香港政府於1974年成立專責打擊貪污的獨立機構 — 廉政公署，為香港肅貪史奠下重要的里程碑。
The Independent Commission Against Corruption (ICAC) was set up in 1974 to tackle corruption, marking a milestone in Hong Kong’s anti-corruption history.
As early as 1898, bribery was made an offence with the enactment of the Misdemeanours Punishment Ordinance. Replaced by the Prevention of Corruption Ordinance in 1948, the legislation was enforced by the Anti-Corruption Office of the Police Force. In May 1971, the Ordinance was further strengthened with new offences, heavier penalties and stronger investigative powers to become the Prevention of Bribery Ordinance of today.
In June 1973, a police chief superintendent fled Hong Kong while under investigation by the Anti-Corruption Office. The then Governor, Lord Murray MacLehose, appointed a Commission of Inquiry to look into the circumstances of the case, advise on the effectiveness of the anti-corruption laws and suggest possible amendments. In response to the findings of the Commission of Inquiry and prevailing public opinion, the Governor set up an independent organisation to tackle corruption, heralding a new era in the fight against corruption.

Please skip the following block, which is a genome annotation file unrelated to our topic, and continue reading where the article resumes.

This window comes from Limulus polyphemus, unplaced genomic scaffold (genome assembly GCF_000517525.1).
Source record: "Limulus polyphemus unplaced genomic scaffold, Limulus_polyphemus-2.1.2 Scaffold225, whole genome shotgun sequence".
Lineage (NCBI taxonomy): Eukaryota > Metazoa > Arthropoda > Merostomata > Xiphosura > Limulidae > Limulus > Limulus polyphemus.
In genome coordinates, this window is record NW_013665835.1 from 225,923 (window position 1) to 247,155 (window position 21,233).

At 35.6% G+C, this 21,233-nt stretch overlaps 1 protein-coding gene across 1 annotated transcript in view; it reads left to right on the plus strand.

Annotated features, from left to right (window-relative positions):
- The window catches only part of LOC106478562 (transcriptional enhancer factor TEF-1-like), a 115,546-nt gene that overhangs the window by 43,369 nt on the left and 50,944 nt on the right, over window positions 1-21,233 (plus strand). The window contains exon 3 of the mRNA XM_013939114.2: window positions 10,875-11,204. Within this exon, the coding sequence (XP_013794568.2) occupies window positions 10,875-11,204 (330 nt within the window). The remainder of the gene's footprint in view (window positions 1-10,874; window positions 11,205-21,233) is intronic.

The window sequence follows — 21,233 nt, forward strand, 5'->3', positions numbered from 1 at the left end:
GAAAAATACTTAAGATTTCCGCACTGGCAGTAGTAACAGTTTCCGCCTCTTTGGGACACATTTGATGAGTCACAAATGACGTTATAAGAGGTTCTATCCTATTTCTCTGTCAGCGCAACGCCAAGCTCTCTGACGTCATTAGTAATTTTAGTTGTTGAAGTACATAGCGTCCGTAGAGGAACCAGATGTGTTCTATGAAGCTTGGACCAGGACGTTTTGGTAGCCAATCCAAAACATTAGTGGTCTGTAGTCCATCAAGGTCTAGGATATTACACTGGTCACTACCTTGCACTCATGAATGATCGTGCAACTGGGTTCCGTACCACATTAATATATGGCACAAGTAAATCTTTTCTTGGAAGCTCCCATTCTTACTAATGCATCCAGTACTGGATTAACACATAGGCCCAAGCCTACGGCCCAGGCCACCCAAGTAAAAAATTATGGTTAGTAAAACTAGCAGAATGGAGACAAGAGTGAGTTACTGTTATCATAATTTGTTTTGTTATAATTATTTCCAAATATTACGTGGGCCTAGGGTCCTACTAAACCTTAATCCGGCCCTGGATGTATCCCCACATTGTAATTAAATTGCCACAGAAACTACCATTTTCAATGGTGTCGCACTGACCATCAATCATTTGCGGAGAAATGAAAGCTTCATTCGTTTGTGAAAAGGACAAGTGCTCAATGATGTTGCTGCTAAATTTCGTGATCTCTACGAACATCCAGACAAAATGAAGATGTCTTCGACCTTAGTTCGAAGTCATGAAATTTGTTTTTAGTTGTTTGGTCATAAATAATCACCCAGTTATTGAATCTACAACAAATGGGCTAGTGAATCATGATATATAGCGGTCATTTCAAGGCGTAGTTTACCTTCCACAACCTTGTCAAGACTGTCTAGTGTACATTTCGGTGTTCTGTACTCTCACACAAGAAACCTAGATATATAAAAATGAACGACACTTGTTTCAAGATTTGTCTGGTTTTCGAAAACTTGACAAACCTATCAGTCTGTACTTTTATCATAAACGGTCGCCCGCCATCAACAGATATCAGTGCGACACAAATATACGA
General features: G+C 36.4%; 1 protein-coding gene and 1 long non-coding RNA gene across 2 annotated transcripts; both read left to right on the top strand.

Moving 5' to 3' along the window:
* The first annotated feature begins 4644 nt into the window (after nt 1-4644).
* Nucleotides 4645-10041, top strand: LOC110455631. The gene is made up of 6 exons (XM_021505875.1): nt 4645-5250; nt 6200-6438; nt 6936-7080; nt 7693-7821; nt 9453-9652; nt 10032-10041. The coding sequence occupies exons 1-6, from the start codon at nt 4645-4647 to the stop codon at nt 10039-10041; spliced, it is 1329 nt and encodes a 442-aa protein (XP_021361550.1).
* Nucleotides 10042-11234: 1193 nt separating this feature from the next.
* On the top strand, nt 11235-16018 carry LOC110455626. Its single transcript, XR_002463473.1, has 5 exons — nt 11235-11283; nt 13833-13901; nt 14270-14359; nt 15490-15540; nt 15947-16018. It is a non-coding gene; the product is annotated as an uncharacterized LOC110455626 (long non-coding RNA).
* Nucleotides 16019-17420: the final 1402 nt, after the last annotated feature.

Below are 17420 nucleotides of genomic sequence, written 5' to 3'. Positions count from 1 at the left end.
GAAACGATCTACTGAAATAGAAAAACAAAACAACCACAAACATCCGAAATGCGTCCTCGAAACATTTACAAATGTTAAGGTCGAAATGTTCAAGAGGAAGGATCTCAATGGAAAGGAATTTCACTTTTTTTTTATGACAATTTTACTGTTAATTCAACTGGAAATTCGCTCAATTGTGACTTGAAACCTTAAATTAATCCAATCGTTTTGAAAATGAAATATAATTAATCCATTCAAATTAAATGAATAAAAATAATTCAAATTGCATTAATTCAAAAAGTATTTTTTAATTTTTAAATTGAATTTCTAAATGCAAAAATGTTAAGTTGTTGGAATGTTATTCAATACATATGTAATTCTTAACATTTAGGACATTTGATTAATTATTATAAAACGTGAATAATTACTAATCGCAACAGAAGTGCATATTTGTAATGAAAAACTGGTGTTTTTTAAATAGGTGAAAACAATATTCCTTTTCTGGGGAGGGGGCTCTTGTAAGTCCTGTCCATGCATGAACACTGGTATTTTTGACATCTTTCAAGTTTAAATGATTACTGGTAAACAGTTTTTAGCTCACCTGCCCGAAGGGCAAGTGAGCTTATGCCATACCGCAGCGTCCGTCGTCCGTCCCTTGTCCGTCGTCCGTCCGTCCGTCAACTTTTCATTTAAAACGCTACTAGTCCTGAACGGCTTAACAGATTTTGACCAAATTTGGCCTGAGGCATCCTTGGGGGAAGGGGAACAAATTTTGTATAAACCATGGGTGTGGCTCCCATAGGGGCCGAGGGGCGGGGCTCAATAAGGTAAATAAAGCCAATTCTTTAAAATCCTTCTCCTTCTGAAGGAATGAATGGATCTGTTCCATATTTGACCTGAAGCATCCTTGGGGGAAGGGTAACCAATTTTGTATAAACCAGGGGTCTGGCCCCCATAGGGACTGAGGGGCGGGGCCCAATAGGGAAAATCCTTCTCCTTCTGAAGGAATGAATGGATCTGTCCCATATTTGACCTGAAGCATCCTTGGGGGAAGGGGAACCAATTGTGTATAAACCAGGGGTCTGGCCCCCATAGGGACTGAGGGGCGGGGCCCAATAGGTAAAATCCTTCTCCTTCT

The ICAC was established on February 15, 1974, with the enactment of the Independent Commission Against Corruption Ordinance. The Commission is independent of the civil service and the Commissioner is answerable directly to the Chief Executive of the Hong Kong Special Administrative Region. The ICAC is committed to fighting corruption through a three-pronged strategy of effective law enforcement, education and prevention to maintain Hong Kong as a fair and just society.
The ICAC comprises three functional departments: Operations, Corruption Prevention and Community Relations. As at the end of 2014, the Commission had an establishment of 1 446 posts.
The work of the ICAC is closely scrutinised by four independent committees comprising leading citizens as members and non-officials as chairmen. The Advisory Committee on Corruption advises on Commission-wide policies and issues. The Operations Review Committee examines and monitors all ICAC investigations. The Corruption Prevention Advisory Committee oversees the work in enhancing practices and procedures to minimise opportunities for corruption. The Citizens Advisory Committee on Community Relations advises on measures to foster public support in combating corruption and to educate the public against the evils of corruption.
An independent ICAC Complaints Committee examines complaints against the ICAC or its staff, monitors the handing of complaints and advises on follow-up actions.